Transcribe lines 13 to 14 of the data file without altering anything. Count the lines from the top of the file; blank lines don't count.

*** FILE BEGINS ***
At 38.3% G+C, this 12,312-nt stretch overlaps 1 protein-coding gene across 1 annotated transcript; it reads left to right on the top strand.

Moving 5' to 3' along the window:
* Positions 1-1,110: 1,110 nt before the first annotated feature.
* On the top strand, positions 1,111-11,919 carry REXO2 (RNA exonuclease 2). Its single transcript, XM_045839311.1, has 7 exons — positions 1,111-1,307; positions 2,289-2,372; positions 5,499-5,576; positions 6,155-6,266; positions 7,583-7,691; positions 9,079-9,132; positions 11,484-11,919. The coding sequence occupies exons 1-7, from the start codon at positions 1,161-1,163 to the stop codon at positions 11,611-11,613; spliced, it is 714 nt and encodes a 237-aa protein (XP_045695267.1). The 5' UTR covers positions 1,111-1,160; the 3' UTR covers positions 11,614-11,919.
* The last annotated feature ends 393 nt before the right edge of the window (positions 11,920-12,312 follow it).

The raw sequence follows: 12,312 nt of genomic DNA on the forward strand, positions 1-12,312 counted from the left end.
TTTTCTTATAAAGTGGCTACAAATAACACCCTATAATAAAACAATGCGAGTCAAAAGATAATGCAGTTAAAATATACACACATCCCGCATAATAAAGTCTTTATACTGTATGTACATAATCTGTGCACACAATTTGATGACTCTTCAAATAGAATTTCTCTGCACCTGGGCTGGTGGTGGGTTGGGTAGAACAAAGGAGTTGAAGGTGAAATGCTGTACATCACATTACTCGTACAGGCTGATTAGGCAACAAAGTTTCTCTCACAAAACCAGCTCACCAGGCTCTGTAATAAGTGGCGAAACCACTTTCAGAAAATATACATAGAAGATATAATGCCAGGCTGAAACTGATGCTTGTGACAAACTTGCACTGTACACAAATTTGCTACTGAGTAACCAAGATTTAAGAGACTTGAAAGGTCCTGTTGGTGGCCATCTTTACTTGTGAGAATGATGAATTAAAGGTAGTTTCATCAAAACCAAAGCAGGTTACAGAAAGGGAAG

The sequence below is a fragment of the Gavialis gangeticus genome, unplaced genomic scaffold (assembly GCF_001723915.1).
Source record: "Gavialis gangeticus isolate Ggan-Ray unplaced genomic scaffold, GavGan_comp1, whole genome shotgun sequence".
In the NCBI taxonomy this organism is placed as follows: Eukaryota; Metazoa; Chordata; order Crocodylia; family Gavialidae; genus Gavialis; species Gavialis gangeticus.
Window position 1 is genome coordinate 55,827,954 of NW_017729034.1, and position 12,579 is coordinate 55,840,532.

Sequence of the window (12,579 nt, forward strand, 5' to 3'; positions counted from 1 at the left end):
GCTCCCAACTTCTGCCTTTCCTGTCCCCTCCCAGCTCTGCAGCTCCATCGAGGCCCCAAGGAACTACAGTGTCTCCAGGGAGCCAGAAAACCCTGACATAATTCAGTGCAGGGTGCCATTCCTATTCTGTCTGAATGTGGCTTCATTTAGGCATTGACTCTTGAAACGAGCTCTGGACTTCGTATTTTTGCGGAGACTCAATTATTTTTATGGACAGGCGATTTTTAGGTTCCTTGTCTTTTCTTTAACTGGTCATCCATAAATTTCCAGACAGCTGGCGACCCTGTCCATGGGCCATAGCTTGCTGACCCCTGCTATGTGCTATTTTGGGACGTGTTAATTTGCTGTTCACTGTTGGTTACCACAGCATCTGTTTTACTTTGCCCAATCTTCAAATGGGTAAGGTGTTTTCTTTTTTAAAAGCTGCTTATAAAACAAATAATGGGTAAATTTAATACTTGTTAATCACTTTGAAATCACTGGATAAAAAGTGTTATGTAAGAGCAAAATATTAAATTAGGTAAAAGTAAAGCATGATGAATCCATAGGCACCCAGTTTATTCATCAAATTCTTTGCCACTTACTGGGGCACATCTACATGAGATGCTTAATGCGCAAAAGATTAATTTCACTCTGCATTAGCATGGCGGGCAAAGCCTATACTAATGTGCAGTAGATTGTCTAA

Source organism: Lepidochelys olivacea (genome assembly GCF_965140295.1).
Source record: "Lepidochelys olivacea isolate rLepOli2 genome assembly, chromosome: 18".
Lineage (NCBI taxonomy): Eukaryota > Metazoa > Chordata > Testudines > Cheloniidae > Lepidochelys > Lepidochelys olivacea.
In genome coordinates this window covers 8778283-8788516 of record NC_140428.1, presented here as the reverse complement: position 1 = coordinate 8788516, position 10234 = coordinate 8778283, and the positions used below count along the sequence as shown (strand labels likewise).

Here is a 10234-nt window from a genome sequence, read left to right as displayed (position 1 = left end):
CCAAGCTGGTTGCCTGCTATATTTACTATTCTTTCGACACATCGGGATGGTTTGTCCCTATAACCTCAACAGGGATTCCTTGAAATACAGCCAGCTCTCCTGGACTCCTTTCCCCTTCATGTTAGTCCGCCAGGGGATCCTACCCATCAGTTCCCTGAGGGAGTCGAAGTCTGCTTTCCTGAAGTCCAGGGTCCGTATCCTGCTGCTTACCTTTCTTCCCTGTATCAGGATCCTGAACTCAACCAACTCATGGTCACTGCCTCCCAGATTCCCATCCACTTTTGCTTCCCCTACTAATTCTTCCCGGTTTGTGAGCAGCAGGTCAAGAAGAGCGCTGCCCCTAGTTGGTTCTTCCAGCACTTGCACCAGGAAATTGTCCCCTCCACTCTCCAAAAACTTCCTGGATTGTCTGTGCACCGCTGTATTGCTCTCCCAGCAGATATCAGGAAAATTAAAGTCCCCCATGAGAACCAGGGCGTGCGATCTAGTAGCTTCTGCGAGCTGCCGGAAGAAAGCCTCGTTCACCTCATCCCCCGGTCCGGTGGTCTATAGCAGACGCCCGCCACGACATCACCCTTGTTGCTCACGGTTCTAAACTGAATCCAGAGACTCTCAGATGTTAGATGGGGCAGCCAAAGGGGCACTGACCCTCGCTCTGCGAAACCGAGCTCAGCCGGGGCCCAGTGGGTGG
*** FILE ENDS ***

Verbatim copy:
GCTCCCAACTTCTGCCTTTCCTGTCCCCTCCCAGCTCTGCAGCTCCATCGAGGCCCCAAGGAACTACAGTGTCTCCAGGGAGCCAGAAAACCCTGACATAATTCAGTGCAGGGTGCCATTCCTATTCTGTCTGAATGTGGCTTCATTTAGGCATTGACTCTTGAAACGAGCTCTGGACTTCGTATTTTTGCGGAGACTCAATTATTTTTATGGACAGGCGATTTTTAGGTTCCTTGTCTTTTCTTTAACTGGTCATCCATAAATTTCCAGACAGCTGGCGACCCTGTCCATGGGCCATAGCTTGCTGACCCCTGCTATGTGCTATTTTGGGACGTGTTAATTTGCTGTTCACTGTTGGTTACCACAGCATCTGTTTTACTTTGCCCAATCTTCAAATGGGTAAGGTGTTTTCTTTTTTAAAAGCTGCTTATAAAACAAATAATGGGTAAATTTAATACTTGTTAATCACTTTGAAATCACTGGATAAAAAGTGTTATGTAAGAGCAAAATATTAAATTAGGTAAAAGTAAAGCATGATGAATCCATAGGCACCCAGTTTATTCATCAAATTCTTTGCCACTTACTGGGGCACATCTACATGAGATGCTTAATGCGCAAAAGATTAATTTCACTCTGCATTAGCATGGCGGGCAAAGCCTATACTAATGTGCAGTAGATTGTCTAA

Source organism: Lepidochelys olivacea (genome assembly GCF_965140295.1).